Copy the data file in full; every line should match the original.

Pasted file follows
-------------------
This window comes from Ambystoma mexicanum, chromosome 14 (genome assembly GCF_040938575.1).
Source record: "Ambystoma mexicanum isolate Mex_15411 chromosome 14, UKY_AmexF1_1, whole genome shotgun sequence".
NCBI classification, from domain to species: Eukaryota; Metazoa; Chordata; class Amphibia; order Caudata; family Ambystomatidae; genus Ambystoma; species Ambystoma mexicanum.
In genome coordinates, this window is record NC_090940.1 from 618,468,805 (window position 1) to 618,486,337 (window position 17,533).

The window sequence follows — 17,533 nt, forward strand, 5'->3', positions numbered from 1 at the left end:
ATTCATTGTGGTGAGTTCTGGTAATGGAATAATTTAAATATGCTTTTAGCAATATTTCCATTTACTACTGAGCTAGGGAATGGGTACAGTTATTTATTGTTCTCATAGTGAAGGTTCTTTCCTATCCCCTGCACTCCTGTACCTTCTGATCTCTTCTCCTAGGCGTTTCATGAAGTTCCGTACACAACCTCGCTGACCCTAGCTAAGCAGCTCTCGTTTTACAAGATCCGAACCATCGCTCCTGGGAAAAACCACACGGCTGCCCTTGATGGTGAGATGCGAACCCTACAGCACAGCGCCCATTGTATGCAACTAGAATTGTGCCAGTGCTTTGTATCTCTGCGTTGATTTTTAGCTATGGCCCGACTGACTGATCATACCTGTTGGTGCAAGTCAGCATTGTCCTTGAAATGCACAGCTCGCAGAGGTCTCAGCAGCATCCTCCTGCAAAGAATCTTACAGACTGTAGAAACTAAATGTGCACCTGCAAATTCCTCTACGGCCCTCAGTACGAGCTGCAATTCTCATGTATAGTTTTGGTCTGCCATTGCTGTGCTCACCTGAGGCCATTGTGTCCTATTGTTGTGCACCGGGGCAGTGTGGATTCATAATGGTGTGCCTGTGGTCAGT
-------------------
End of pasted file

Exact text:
This window comes from Ambystoma mexicanum, chromosome 14 (genome assembly GCF_040938575.1).
Source record: "Ambystoma mexicanum isolate Mex_15411 chromosome 14, UKY_AmexF1_1, whole genome shotgun sequence".
NCBI classification, from domain to species: Eukaryota; Metazoa; Chordata; class Amphibia; order Caudata; family Ambystomatidae; genus Ambystoma; species Ambystoma mexicanum.
In genome coordinates, this window is record NC_090940.1 from 618,468,805 (window position 1) to 618,486,337 (window position 17,533).

The window sequence follows — 17,533 nt, forward strand, 5'->3', positions numbered from 1 at the left end:
ATTCATTGTGGTGAGTTCTGGTAATGGAATAATTTAAATATGCTTTTAGCAATATTTCCATTTACTACTGAGCTAGGGAATGGGTACAGTTATTTATTGTTCTCATAGTGAAGGTTCTTTCCTATCCCCTGCACTCCTGTACCTTCTGATCTCTTCTCCTAGGCGTTTCATGAAGTTCCGTACACAACCTCGCTGACCCTAGCTAAGCAGCTCTCGTTTTACAAGATCCGAACCATCGCTCCTGGGAAAAACCACACGGCTGCCCTTGATGGTGAGATGCGAACCCTACAGCACAGCGCCCATTGTATGCAACTAGAATTGTGCCAGTGCTTTGTATCTCTGCGTTGATTTTTAGCTATGGCCCGACTGACTGATCATACCTGTTGGTGCAAGTCAGCATTGTCCTTGAAATGCACAGCTCGCAGAGGTCTCAGCAGCATCCTCCTGCAAAGAATCTTACAGACTGTAGAAACTAAATGTGCACCTGCAAATTCCTCTACGGCCCTCAGTACGAGCTGCAATTCTCATGTATAGTTTTGGTCTGCCATTGCTGTGCTCACCTGAGGCCATTGTGTCCTATTGTTGTGCACCGGGGCAGTGTGGATTCATAATGGTGTGCCTGTGGTCAGT